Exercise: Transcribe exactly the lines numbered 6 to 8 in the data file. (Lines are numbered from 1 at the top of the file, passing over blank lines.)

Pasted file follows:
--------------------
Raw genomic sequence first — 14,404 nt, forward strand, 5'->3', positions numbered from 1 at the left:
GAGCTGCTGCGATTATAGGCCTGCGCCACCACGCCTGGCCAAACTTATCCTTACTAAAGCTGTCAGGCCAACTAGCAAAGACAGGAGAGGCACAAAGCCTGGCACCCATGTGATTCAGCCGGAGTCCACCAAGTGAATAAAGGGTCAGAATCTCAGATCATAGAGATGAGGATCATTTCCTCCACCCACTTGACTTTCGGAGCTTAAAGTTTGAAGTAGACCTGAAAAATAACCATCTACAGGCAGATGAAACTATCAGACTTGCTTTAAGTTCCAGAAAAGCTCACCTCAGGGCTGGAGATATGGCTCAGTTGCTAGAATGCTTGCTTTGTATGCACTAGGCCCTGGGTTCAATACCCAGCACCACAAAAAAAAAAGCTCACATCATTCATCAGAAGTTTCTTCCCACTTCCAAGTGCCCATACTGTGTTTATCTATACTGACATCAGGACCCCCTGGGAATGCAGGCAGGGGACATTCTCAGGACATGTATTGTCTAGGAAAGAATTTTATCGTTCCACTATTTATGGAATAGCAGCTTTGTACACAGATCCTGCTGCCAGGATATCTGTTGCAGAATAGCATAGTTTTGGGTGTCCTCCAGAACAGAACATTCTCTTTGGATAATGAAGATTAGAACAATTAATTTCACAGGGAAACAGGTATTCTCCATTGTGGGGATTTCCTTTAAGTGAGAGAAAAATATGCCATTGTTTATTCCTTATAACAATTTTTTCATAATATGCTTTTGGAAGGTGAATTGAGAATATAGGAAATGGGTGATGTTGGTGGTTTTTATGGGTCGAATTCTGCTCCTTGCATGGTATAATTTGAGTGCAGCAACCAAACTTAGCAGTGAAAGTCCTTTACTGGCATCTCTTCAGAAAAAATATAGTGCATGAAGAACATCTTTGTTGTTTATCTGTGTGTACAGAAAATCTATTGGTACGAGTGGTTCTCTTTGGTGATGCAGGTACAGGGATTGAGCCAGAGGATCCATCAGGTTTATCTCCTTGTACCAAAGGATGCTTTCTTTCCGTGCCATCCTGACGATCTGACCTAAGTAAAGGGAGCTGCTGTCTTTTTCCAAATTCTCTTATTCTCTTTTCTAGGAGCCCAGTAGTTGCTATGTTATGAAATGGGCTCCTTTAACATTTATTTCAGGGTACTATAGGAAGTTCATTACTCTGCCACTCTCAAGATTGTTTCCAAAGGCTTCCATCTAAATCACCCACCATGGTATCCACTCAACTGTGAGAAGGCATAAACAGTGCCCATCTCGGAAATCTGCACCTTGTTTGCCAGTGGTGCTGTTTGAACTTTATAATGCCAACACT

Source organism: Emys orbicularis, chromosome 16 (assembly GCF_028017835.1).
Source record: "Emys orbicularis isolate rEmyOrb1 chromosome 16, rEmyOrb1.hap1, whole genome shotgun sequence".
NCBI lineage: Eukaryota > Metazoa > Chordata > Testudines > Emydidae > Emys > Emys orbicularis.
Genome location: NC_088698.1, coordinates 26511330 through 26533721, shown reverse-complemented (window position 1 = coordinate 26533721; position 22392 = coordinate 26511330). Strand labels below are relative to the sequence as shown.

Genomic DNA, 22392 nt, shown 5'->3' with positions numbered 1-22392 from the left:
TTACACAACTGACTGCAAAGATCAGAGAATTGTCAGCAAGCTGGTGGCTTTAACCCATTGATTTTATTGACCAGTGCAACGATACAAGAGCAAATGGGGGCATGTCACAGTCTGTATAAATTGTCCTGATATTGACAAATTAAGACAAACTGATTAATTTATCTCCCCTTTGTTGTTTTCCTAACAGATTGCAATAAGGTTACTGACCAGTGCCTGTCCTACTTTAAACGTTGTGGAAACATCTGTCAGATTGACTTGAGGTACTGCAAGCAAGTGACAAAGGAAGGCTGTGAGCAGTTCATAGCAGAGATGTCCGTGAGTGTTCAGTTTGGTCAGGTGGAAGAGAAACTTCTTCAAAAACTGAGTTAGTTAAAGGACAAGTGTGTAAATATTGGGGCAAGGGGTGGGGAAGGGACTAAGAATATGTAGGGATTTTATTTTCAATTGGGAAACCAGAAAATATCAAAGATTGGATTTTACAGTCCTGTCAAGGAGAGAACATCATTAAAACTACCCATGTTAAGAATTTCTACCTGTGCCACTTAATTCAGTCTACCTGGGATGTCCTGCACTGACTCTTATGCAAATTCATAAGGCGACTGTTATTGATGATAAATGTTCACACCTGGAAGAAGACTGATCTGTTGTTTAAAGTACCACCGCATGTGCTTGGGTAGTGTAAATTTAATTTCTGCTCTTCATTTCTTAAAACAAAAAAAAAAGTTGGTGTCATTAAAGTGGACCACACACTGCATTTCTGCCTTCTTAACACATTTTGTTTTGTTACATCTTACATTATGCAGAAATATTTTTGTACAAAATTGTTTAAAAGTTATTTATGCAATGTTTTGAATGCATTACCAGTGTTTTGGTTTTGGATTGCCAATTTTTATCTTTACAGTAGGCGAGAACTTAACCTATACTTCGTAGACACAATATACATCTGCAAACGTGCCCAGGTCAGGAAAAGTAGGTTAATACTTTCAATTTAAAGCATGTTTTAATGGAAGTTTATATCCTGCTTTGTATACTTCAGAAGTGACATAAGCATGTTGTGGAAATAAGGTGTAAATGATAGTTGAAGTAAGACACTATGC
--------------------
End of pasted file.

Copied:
Genome location: NC_088698.1, coordinates 26511330 through 26533721, shown reverse-complemented (window position 1 = coordinate 26533721; position 22392 = coordinate 26511330). Strand labels below are relative to the sequence as shown.

Genomic DNA, 22392 nt, shown 5'->3' with positions numbered 1-22392 from the left:
TTACACAACTGACTGCAAAGATCAGAGAATTGTCAGCAAGCTGGTGGCTTTAACCCATTGATTTTATTGACCAGTGCAACGATACAAGAGCAAATGGGGGCATGTCACAGTCTGTATAAATTGTCCTGATATTGACAAATTAAGACAAACTGATTAATTTATCTCCCCTTTGTTGTTTTCCTAACAGATTGCAATAAGGTTACTGACCAGTGCCTGTCCTACTTTAAACGTTGTGGAAACATCTGTCAGATTGACTTGAGGTACTGCAAGCAAGTGACAAAGGAAGGCTGTGAGCAGTTCATAGCAGAGATGTCCGTGAGTGTTCAGTTTGGTCAGGTGGAAGAGAAACTTCTTCAAAAACTGAGTTAGTTAAAGGACAAGTGTGTAAATATTGGGGCAAGGGGTGGGGAAGGGACTAAGAATATGTAGGGATTTTATTTTCAATTGGGAAACCAGAAAATATCAAAGATTGGATTTTACAGTCCTGTCAAGGAGAGAACATCATTAAAACTACCCATGTTAAGAATTTCTACCTGTGCCACTTAATTCAGTCTACCTGGGATGTCCTGCACTGACTCTTATGCAAATTCATAAGGCGACTGTTATTGATGATAAATGTTCACACCTGGAAGAAGACTGATCTGTTGTTTAAAGTACCACCGCATGTGCTTGGGTAGTGTAAATTTAATTTCTGCTCTTCATTTCTTAAAACAAAAAAAAAAGTTGGTGTCATTAAAGTGGACCACACACTGCATTTCTGCCTTCTTAACACATTTTGTTTTGTTACATCTTACATTATGCAGAAATATTTTTGTACAAAATTGTTTAAAAGTTATTTATGCAATGTTTTGAATGCATTACCAGTGTTTTGGTTTTGGATTGCCAATTTTTATCTTTACAGTAGGCGAGAACTTAACCTATACTTCGTAGACACAATATACATCTGCAAACGTGCCCAGGTCAGGAAAAGTAGGTTAATACTTTCAATTTAAAGCATGTTTTAATGGAAGTTTATATCCTGCTTTGTATACTTCAGAAGTGACATAAGCATGTTGTGGAAATAAGGTGTAAATGATAGTTGAAGTAAGACACTATGC